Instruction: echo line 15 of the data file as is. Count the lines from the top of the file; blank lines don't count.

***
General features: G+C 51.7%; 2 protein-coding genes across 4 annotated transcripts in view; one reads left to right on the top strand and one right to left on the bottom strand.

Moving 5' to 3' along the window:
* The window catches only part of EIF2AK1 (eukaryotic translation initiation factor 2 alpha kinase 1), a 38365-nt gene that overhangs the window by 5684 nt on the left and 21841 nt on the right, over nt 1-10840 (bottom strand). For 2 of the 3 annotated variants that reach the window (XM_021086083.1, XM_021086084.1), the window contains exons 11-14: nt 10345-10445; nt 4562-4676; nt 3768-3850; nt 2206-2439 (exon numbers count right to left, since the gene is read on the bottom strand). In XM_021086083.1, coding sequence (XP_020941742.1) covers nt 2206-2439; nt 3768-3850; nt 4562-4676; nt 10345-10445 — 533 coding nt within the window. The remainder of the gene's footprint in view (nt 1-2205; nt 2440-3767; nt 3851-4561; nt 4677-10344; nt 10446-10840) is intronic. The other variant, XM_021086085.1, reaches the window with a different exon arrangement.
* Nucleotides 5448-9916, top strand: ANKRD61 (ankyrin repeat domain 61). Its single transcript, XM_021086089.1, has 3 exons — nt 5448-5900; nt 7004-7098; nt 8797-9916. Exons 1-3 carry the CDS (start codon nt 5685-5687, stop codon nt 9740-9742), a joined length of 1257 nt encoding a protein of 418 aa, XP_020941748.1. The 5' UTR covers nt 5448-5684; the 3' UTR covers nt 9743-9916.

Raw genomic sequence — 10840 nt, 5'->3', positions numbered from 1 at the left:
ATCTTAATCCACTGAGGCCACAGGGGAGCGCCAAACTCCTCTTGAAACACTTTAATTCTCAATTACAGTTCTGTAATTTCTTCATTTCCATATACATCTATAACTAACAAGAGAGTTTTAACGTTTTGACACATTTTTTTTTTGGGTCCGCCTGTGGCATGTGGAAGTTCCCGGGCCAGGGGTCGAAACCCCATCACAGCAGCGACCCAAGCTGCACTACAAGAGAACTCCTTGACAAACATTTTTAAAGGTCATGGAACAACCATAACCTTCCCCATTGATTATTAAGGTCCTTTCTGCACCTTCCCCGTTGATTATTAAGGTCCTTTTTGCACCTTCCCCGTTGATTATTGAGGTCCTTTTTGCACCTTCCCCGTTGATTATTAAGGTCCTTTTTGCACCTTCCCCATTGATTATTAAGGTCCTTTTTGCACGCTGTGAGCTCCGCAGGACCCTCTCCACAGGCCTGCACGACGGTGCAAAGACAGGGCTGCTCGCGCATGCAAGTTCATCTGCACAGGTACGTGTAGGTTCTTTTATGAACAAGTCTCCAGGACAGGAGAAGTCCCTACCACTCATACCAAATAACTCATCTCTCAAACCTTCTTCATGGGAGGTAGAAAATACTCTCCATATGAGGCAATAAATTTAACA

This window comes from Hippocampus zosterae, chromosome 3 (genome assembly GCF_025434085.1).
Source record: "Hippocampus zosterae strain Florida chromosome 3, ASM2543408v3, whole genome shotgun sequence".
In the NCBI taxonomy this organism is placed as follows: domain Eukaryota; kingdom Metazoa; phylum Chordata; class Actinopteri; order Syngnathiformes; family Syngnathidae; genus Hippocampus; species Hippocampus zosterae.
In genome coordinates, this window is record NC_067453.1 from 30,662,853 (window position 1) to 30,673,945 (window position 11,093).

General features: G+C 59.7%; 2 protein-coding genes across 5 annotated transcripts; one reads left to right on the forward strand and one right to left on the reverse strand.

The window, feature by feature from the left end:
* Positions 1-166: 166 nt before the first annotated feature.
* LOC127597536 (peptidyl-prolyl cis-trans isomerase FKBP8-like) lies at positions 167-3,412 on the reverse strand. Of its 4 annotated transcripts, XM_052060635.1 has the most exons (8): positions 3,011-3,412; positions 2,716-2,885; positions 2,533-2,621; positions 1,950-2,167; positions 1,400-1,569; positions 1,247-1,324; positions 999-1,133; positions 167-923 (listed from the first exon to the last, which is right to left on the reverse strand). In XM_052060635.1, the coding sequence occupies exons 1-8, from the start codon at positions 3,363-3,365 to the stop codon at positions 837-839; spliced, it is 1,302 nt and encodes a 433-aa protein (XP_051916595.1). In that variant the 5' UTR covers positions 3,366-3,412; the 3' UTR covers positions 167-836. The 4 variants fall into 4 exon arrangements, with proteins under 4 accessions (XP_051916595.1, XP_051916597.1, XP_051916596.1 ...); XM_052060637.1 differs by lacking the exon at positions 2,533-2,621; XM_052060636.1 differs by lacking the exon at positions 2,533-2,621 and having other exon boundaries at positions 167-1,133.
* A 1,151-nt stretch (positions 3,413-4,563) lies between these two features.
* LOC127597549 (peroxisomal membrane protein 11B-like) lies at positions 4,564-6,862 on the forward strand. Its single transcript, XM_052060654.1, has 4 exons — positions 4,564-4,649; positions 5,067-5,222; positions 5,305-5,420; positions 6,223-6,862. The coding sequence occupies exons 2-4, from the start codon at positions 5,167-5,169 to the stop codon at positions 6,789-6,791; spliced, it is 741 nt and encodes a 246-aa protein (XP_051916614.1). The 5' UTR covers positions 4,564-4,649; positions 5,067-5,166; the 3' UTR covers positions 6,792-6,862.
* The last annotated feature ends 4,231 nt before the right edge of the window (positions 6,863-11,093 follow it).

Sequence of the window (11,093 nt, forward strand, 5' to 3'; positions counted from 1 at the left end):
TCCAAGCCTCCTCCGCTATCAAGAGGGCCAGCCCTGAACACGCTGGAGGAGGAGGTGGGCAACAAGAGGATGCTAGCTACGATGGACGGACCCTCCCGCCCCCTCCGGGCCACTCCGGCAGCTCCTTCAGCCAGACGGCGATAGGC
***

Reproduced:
* A 1,151-nt stretch (positions 3,413-4,563) lies between these two features.